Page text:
Rabbit HoleRabbit Hole
by David Lindsay-Abaire

January 11 - February 2, 2008

Directed by Rhonda Clark

Carpenter Square Theatre begins the New Year with the Oklahoma premiere of RABBIT HOLE, the winner of the 2007 Pulitzer Prize for Drama.

Becca and Howie Corbett seemed to have everything a family could want until eight months ago when a life-shattering accident turned their lives upside down. Like "Alice in Wonderland" plunged down the rabbit hole, they've been trying to make sense of their changed lives, but as each day passes they are drifting further and further apart.

Rabbit Hole   Rabbit Hole

Becca has withdrawn from her friends and family, while Howie makes new friends at a support group where one lady friend might just be a little too close. Soon we see that Becca and Howie are not the only family members grieving in radically different ways. Becca's younger sister Izzy perpetuates her wild child antics in local bars, striving to be the center of attention. Becca's mother Nat can't resist downing a bit too much wine at tense family gatherings and bluntly spouting her opinions, especially when no one seeks her advice.

Rabbit Hole   Rabbit Hole

However, the family members aren't the only people hurting and acting out. Jason Willette, a local high school boy who feels responsible for their tragedy, is having trouble at home and at school. His counselor and mother have urged him to contact the Corbetts. He writes them, requesting a meeting, and sends along a short story he has penned. In his science fiction story, Jason depicts a father and son who discover a rabbit hole, like a worm hole in the universe that provides an entrance to parallel worlds where there are infinite possibilities. When Becca finally meets with Jason, the young man and his story unexpectedly afford Becca some consolation and hope.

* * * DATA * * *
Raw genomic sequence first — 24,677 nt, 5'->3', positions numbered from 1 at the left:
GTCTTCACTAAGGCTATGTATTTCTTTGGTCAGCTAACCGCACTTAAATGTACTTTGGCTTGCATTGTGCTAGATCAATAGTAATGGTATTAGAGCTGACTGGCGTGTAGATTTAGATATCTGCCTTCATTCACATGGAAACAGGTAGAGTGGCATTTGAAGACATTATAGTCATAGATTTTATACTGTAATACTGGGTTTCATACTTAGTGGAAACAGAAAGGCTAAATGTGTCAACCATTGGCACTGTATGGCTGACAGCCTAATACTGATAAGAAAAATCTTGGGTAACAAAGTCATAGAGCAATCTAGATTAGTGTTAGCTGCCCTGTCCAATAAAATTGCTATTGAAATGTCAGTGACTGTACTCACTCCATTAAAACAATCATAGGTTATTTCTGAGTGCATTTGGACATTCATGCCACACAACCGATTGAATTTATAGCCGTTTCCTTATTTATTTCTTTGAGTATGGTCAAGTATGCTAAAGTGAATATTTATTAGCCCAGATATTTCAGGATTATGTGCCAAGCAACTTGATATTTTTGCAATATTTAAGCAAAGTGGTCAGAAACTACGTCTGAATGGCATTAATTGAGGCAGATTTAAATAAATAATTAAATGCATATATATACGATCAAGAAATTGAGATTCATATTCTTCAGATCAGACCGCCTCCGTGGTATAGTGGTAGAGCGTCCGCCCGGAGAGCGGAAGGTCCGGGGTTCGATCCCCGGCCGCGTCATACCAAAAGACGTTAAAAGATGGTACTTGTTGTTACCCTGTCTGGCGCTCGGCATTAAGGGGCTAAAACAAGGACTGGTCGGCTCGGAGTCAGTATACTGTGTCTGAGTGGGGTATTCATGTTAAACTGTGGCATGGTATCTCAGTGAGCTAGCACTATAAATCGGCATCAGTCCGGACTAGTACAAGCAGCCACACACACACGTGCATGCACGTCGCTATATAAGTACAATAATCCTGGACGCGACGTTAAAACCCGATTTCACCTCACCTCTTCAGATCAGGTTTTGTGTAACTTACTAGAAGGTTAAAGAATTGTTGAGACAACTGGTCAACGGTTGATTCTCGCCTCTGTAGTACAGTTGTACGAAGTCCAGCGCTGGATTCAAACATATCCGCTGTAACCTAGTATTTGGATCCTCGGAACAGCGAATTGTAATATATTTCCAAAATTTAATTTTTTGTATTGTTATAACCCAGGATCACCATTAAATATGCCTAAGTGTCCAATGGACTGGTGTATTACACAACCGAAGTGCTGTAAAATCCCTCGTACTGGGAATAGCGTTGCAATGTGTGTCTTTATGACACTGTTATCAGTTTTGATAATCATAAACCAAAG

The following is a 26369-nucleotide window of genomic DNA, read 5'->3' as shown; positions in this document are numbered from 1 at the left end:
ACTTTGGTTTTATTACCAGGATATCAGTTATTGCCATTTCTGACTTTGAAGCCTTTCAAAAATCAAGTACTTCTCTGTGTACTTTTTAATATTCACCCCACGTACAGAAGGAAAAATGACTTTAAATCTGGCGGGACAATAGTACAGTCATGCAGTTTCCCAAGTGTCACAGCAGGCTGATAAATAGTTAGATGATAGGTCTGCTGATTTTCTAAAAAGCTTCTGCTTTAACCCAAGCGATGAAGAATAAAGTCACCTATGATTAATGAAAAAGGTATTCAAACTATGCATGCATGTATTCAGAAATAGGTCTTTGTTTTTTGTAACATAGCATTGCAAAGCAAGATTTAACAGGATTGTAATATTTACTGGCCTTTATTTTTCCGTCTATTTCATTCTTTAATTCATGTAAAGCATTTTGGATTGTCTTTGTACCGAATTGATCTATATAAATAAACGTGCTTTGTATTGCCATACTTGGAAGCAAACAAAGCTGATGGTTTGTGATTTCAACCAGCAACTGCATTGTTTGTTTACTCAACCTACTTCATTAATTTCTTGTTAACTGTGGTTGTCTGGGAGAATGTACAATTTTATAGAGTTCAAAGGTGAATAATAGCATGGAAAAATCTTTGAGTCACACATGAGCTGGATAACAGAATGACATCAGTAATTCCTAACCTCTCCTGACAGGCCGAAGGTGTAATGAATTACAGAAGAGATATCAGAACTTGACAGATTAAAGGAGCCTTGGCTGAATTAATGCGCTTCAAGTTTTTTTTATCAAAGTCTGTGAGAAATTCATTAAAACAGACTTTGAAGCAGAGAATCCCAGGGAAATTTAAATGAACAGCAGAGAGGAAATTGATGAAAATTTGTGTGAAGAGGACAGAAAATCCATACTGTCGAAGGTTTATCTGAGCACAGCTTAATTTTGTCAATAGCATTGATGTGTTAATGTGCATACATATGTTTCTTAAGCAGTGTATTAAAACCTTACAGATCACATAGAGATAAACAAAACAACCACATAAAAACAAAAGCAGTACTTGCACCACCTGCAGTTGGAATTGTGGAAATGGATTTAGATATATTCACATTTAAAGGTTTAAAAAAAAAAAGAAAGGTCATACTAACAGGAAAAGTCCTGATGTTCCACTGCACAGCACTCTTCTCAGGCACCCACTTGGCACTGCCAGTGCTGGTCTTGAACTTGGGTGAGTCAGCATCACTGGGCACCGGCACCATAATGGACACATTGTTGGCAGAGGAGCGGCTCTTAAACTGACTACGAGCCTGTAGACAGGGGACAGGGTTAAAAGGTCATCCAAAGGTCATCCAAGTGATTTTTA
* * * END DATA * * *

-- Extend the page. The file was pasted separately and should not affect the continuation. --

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Thankfully, playwright Lindsay-Abaire doesn't try to wrap up his story neatly with easy answers for his characters, but we do witness them changing. We see his confused, reluctant survivors from all sides, and by play's end, they are starting to acknowledge their bonds and their need for each other.

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All of David Lindsay-Abaire's plays seem to chronicle people who become displaced within their lives. His main female characters are suddenly forced to re-evaluate the roles by which they define themselves. However, such plays as FUDDY MEERS, WONDER OF THE WORLD, and KIMBERLY AKIMBO (all previously produced by Carpenter Square) are told in an absurdist comedy style peopled with quirky characters. In RABBIT HOLE, Lindsay-Abaire has made a radical departure into kitchen sink drama, and manages to fill it with honesty and melancholy laced with wit and gentle humor.

Rabbit Hole



Becca   Catherine Dunlap
Izzy   Michelle Swink
Howie   Michael Gibbons
Nat   Jamie Brewster
Jason   Matthew Minor


Director   Rhonda Clark
Set Construction   Josh Cain
Costume Design   Danyel Siler
Lighting Design   Kyle Watson
Stage Manager
& Lightboard
  James Tyra
Sound Operator   David Mays
Sound Engineer   Kyle Watson
Scenic Painting   Josh Cain
Rhonda Clark
Properties   Rhonda Clark
Running Crew   Jason Moore
Video "Danny Corbett"   Ryne Siler
Poster & Ad Design   Jonathan Siler
Website Photos   Rhonda Clark
CST Webmasters   Don Lusk
Phil Carlton
CST Artistic Director   Rhonda Clark
CST Box Office Manager   Vicky Zipf
CST Technical Director   Josh Cain


Eric Nazim - Jo Ann Swink - Rodney Brazil - Paul James - Nick Backes - Jon Womastek - Doobie Potter - Classen SAS Drama Department

Opening Night Party Sponsor - Trattoria Il Centro
Cast Sponsor - Vina Showers



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